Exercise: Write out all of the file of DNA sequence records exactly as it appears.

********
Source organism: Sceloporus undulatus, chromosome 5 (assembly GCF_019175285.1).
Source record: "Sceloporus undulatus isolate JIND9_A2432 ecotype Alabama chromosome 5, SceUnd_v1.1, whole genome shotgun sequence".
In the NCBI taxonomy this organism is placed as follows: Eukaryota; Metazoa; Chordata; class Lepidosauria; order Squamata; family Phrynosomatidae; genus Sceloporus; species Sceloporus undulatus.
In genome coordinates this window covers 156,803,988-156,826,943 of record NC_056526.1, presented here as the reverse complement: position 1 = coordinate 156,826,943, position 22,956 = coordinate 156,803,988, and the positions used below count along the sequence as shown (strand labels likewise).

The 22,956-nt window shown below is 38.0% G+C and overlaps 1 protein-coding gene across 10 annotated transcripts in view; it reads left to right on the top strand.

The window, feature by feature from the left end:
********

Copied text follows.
Source organism: Sceloporus undulatus, chromosome 5 (assembly GCF_019175285.1).
Source record: "Sceloporus undulatus isolate JIND9_A2432 ecotype Alabama chromosome 5, SceUnd_v1.1, whole genome shotgun sequence".
In the NCBI taxonomy this organism is placed as follows: Eukaryota; Metazoa; Chordata; class Lepidosauria; order Squamata; family Phrynosomatidae; genus Sceloporus; species Sceloporus undulatus.
In genome coordinates this window covers 156,803,988-156,826,943 of record NC_056526.1, presented here as the reverse complement: position 1 = coordinate 156,826,943, position 22,956 = coordinate 156,803,988, and the positions used below count along the sequence as shown (strand labels likewise).

The 22,956-nt window shown below is 38.0% G+C and overlaps 1 protein-coding gene across 10 annotated transcripts in view; it reads left to right on the top strand.

The window, feature by feature from the left end: